Our own acquaintanceship with Mr. Clough has only been of late years. We admired the grace of God in him which made him what he was. We loved him in the Lord. Some of his letters, which we have seen from time to time, have excited our astonishment and admiration on account, not only of the truths contained in them, but the real beauty of the expressions in which that truth was contained and set forth. Though his intellect was not trained and cultivated by early education, it was naturally, we conceive, very good; and he was well informed in many particulars, being self-educated, so we suppose, to a con
siderable degree. He was a man that truly feared God, dearly loved the doctrines of free grace, and loved to exalt the Name of the Lord Jesus, who had doubtless done great things for his soul. He was a preacher, as many of our readers know better indeed than ourself, of considerable gifts; an able minister of the New Testament. For some length of time before his decease his bodily ailments interfered much with his ministerial work. But even to the last he spoke occasionally. We had the pleasure of hearing him at Zion Chapel, Leicester, from Eph. iv. 3, not very long before the Lord took him home. We felt it was an able and good discourse. He trusted in the Lord's providence; and God did not fail him. Our readers will, no doubt, remember a sweet record of the Lord's appearing for him in a providential way which was inserted in this magazine in October, 1878. We heard him relate the circumstance at a friend's house; and feeling a desire that our readers should have the benefit of reading it, we requested him to send it to us in writing; which request he kindly complied with.
Amongst the able and valiant men of Israel taken home last year, we feel that Mr. Clough was one. We wish we could give a more connected and adequate account of his career, but we cannot exceed our materials. From time to time we hope to be able to insert some of his letters in our pages; and letters written, as his were, warm from the heart, give a good representation of the mind of the writer.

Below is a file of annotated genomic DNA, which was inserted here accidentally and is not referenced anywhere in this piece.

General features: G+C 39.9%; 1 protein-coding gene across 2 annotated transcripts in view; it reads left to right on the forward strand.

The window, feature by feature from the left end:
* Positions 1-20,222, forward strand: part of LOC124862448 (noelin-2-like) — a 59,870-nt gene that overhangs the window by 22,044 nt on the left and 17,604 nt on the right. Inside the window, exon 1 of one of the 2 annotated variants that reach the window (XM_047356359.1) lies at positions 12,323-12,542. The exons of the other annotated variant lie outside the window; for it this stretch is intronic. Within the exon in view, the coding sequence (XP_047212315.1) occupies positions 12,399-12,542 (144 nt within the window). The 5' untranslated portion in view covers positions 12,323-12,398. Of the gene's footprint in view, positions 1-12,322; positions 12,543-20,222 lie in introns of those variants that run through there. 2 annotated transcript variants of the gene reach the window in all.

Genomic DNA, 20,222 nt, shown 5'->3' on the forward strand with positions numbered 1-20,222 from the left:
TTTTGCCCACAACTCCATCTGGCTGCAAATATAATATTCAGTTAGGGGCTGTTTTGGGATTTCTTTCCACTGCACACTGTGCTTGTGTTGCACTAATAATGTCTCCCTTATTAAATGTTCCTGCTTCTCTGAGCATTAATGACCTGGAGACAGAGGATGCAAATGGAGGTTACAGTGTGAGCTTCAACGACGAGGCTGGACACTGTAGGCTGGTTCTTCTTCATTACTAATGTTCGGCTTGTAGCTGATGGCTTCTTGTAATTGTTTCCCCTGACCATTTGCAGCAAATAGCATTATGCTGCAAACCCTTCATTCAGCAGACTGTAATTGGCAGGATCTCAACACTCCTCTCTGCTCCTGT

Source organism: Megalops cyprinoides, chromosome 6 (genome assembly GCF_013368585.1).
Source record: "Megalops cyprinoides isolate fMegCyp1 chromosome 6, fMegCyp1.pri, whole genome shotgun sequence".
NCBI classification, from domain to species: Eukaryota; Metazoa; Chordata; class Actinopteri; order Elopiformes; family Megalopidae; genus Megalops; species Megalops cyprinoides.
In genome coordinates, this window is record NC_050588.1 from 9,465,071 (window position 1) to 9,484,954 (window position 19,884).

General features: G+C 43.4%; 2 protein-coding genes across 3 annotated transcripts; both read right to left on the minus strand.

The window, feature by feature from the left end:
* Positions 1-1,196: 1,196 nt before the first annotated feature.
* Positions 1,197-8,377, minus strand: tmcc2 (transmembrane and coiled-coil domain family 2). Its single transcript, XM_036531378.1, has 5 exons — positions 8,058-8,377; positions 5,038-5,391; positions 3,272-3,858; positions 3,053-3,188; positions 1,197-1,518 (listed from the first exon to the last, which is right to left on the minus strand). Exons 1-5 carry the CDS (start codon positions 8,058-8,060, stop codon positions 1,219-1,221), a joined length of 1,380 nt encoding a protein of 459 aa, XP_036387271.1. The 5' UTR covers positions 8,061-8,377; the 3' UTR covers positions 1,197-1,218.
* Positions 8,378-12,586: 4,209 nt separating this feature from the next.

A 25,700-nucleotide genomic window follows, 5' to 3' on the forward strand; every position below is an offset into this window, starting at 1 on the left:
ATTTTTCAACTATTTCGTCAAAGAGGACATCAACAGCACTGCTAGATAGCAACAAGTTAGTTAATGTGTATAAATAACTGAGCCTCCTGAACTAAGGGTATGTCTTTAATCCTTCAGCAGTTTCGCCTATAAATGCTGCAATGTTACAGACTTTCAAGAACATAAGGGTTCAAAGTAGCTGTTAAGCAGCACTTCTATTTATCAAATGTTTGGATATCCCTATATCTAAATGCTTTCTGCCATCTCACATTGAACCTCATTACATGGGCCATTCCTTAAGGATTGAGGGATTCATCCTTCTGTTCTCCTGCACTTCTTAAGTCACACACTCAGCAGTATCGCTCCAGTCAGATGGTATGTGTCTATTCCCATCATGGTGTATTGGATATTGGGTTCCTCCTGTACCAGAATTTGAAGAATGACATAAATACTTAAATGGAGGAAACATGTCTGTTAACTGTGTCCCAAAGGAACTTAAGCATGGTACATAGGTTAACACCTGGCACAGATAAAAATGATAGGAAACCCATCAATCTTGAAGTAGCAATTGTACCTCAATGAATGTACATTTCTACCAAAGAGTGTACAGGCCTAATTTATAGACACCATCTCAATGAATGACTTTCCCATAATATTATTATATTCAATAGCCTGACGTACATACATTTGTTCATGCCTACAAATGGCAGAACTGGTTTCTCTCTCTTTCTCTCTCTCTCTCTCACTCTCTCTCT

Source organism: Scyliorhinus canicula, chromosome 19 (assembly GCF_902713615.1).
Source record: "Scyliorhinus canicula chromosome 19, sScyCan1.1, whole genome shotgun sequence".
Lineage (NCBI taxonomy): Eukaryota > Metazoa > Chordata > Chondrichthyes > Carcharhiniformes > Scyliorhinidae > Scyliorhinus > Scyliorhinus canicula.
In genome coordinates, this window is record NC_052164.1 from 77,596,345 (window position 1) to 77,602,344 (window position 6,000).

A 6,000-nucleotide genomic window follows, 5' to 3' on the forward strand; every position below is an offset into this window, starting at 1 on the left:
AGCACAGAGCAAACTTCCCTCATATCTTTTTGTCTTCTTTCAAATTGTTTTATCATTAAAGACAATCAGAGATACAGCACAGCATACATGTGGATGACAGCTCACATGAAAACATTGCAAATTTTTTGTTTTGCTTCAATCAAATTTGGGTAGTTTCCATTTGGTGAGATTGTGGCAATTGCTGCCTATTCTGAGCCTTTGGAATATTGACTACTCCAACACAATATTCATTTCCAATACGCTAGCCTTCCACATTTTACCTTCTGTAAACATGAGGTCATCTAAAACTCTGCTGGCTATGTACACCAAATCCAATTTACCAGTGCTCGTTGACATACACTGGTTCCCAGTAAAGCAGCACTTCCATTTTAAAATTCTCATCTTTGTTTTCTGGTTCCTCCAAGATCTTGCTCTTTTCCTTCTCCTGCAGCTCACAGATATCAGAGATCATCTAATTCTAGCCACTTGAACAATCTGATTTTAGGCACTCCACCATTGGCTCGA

We now proceed to give an account, beginning with his earlier years of profession, which has been furnished by Mr. Smith, of Siddal Hall, who prefaces the account, which will indicate the reckless, headstrong character possessed naturally by the subject of this memoir, as follows: Mr. Thomas Clough said in the presence of myself and some others a few years ago:
"The time the Lord first opened my eyes to see myself a sinner is a time to be remembered. I was then living in sin, and loving it well. At that time I was working at a coal-mine in the North of England for my daily bread. I was then dead in sin, and cared for nothing. At the pit in which I worked there was a law or rule that no collier should be allowed to go down into the pit within three hours if he was not on the ground at a given time in the morning. One morning I was a few minutes late, and the banksman who had the care of the cage in the shaft refused to allow me to go down with the other men. As soon as all the men had gone down, I began to abuse the banksman who refused to allow me to go down, when some oaths and curses were exchanged between us. I then went off the ground to a publichouse on the opposite side to get something to drink, proclaiming vengeance against my enemy, as I thought. In the course of an hour or two, I was singing merrily, and declaring I would not go to work that day; when news was brought into the publichouse that every man that had gone down into the pit that morning was killed; and it was soon discovered that the news was too